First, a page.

Turan Depression

depression in Central Asia

The Turan Depression, Turan Lowland or Turanian Basin is a low-lying desert basin region stretching from southern Turkmenistan through Uzbekistan to Kazakhstan.[1] The lowland region lies to the east of the Caspian Sea and southeast of the Aral Sea in the vast Aral–Caspian Depression. Some of it is above sea level. It is one of the largest expanses of sand in the world,[2] covering an area of around 3 million km2. On average, the region receives less than 15 inches (381mm) of rainfall per year. The Karakum desert lies at the southern portion of the Turan Lowlands.

A map of 1843, showing the region

About 80% of it is desert or desert-like. In the south there are rivers, and oases. Cotton and different kinds of wheat are grown there. In the desert-like areas, there are only small bushes, and camels and goats live there. There are a number of rivers. The most important of these are the Amu Darya and the Syr Darya. Both flow into Aral Sea. The Amu Darya River runs in a southeast–north-westerly direction through the lowlands.[3] It used to flow into the South Aral Sea, currently it dries up in a desert called Aralkum. Syr Darya flows into North Aral Sea.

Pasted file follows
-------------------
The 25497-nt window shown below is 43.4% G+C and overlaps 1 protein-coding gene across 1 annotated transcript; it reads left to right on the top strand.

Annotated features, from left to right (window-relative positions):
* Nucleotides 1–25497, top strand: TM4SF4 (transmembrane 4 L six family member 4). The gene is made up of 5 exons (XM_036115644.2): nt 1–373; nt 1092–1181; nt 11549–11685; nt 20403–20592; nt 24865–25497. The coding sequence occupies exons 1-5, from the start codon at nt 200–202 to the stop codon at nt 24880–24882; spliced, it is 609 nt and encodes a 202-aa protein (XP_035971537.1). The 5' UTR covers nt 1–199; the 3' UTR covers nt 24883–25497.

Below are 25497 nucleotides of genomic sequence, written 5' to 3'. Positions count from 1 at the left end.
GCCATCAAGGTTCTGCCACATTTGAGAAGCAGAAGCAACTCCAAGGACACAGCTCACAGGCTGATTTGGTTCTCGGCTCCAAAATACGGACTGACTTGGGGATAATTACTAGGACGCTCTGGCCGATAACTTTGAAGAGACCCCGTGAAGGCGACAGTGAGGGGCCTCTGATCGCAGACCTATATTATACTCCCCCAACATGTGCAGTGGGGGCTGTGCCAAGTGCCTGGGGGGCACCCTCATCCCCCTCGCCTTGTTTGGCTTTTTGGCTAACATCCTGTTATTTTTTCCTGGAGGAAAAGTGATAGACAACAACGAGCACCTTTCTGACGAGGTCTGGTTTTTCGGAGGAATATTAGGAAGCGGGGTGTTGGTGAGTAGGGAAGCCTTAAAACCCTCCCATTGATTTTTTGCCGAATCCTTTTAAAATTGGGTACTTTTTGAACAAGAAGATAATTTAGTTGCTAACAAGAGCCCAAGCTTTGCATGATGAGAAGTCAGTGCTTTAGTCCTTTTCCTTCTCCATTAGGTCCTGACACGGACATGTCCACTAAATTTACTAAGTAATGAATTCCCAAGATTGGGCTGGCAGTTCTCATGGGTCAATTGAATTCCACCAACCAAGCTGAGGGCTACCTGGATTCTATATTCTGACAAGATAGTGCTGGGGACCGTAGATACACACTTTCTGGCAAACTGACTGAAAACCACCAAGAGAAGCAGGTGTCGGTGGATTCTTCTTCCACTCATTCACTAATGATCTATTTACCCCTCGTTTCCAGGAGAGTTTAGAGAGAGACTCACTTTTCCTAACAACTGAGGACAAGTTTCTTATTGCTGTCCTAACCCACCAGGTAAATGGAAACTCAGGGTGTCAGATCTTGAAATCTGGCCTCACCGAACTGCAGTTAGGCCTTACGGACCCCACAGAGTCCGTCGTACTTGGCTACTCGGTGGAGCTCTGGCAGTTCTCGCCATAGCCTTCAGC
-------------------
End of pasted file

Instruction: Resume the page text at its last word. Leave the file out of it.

The three most important cities are Daşoguz in Turkmenistan, and Nukus and Urgench in Uzbekistan. Vpadina Akchanaya in Turkmenistan is 267 feet (81 meters) below sea level.

ReferencesEdit

  1. Métailie, Georges; Da Lage, Antoine, eds. (5 March 2015). Dictionnaire de biogéographie végétale [Dictionary of plant biogeography] (in French) (Nouvelle ed.). CNRS EDITIONS. ISBN 978-2271083289.
  2. Caroe, Olaf (1953). "The Turanian Basin". Soviet Empire: The Turks of Central Asia and Stalinism. Macmillan. OCLC 862273470.
  3. "Turán". Gran Enciclopedia Ilustrada (in Spanish). Vol. 19. Ediciones Danae, S.A. ISBN 84-7505-292-4.